Published Content Request Preparation

How Umbraco prepares content requests

Is started in UmbracoRouteValueTransformer where it gets the HttpContext and RouteValueDictionary from the netcore framework:

 async ValueTask<RouteValueDictionary> TransformAsync(…)

What it does:

  • It ensures Umbraco is ready, and the request is a document request.

  • Ensures there's content in the published cache, if there isn't it routes to the RenderNoContentController which displays the no content page you see when running a fresh install.

  • Creates a published request builder.

  • Routes the request with the request builder using the PublishedRouter.RouteRequestAsync(…).

    • This will handle redirects, find domain, template, published content and so on.

    • Build the final IPublishedRequest.

  • Sets the routed request in the Umbraco context, so it will be available to the controller.

  • Create the route values with the UmbracoRouteValuesFactory.

    • This is what actually routes your request to the correct controller and action, and allows you to hijack routes.

  • Set the route values to the http context.

  • Handles posted form data.

  • Returns the route values to netcore so it routes your request correctly.


When the RouteRequestAsync method is invoked on the PublishedRouter it will:

  • FindDomain().

  • Handle redirects.

  • Set culture.

  • Find the published content.

    • Only if it doesn't exist, allowing you to handle it in a custom way with a custom router handler.

  • Find the template.

  • Set the culture (again, in case it was changed).

  • Publish RoutingRequestNotification.

  • Handle redirects and missing content.

  • Initialize a few internal stuff.

We will discuss a few of these steps below.


The FindDomain method looks for a domain matching the request Uri

  • Using a greedy match: “” takes over “”.

  • Sets published content request’s domain.

  • If a domain was found.

    • Sets published content request’s culture accordingly.

    • Computes domain Uri based upon the current request ("" for "" or "").

  • Else.

    • Sets published content request’s culture by default (first language, else system).

Find published content

When finding published content the PublishedRouter will first check if the PublishedRequestBuilder already has content, if it doesn't the content finders will kick in. There a many different types of content finders, such as find by url, by id path, and more. If none of the content finders manages to find any content, the request will be set as 404, and the ContentLastChanceFinder will run, this will try to find a page to handle a 404, if it can't find one, the ugly 404 will be used.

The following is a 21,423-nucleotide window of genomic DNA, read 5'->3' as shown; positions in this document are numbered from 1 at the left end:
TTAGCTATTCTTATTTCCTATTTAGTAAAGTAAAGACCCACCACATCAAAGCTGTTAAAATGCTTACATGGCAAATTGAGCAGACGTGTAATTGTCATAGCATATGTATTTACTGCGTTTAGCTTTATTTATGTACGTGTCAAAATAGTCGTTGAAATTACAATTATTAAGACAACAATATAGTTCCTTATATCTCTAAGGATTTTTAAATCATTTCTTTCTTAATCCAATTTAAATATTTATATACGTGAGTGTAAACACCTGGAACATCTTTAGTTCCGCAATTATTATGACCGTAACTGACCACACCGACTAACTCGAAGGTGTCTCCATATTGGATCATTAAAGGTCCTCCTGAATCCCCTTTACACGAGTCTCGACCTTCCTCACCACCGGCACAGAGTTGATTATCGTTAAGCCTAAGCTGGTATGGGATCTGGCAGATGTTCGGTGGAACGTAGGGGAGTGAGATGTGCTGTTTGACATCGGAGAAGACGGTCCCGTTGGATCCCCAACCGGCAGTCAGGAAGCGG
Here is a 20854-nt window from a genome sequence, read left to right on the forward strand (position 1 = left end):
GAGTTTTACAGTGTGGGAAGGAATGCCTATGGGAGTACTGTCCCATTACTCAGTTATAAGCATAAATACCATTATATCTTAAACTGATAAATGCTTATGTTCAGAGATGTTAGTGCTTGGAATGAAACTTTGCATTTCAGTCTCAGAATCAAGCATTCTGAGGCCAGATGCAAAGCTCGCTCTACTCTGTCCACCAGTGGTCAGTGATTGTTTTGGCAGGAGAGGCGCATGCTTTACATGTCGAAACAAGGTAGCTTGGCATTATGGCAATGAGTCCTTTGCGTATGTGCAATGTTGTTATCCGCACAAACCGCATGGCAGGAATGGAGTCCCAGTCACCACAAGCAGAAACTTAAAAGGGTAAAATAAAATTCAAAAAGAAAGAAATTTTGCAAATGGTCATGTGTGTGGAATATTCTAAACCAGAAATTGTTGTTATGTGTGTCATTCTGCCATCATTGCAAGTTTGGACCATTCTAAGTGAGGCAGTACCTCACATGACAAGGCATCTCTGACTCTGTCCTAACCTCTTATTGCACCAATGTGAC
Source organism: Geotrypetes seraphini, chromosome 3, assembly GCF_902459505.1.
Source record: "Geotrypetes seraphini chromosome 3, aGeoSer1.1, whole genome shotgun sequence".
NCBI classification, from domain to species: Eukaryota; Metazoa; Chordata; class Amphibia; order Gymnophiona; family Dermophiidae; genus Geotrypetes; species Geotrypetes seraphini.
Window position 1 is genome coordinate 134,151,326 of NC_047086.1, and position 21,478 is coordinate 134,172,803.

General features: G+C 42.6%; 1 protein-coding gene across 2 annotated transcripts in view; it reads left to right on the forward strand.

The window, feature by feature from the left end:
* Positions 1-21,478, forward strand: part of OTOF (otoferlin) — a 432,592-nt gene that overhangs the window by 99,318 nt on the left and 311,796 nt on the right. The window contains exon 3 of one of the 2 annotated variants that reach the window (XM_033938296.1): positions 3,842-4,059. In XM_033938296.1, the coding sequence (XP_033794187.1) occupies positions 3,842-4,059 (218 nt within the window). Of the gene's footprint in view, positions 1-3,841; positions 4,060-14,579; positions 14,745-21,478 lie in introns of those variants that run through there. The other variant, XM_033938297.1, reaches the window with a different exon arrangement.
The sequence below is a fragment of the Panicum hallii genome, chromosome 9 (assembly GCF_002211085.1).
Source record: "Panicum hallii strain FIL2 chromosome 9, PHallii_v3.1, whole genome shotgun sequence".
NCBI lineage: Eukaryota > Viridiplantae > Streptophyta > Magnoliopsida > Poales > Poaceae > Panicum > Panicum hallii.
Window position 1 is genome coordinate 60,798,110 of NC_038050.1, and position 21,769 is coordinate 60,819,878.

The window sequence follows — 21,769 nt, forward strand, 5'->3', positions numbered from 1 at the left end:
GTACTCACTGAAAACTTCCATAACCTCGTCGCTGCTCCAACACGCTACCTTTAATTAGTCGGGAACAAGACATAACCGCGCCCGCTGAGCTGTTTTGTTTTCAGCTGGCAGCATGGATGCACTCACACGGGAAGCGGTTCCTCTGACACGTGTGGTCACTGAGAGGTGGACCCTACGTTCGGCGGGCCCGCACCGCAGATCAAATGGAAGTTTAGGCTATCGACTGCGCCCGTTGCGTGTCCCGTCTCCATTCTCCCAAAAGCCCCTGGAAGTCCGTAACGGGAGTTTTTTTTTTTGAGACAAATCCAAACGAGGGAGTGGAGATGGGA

You can also implement your own content finders and last chance finder, for more information, see IContentFinder

The PublishedRouter will also follow any internal redirects there might be, it is however limited, as to not spiral out of control if there is an infite loop of redirects.

Find template

Once the content has been found, the PublishedRouter moves on to finding the template.

First off it checks if any content was found, if it wasn't it sets the template to null, since there can't be a template without content.

Next it checks to see if there is an alternative template which should be used. An alternative template will be used if the router can find a value with the key "altTemplate", in either the querystring, form, or cookie, and there is content found by the contentfinders, so not the 404 page, or it's an internal redirect and the web routing setting has InternalRedirectPreservesTemplate.

If no alternative template is found the router will get the template with the file service, using the ID specified on the published content, and then assign the template to the request.

If an alternative template is specified, the router will check if it's an allowed template for the content, if the template is not allowed on that specific piece of content it will revert to using the default template. If the template is allowed it will then use the file service to get the specified alternative template and assign the template to the request.


The router will pick up the redirect and redirect. There is no need to write your own redirects:

PublishedContentRequest.Prepared += (sender, args) =>
public void Handle(RoutingRequestNotification notification)
    var requestBuilder = notification.RequestBuilder;
    var content = requestBuilder.PublishedContent;
    var redirect = content.Value<string>("myRedirect");
    if (!string.IsNullOrWhiteSpace(redirect))

Missing template?

In case the router can't find a template, it will try and verify if there's route hijacking in place, if there is, it will run the hijacked route. If route hijacking is not in place, the router will set the content to null, and run through the routing of the request again, in order for the last chance finder to find a 404.

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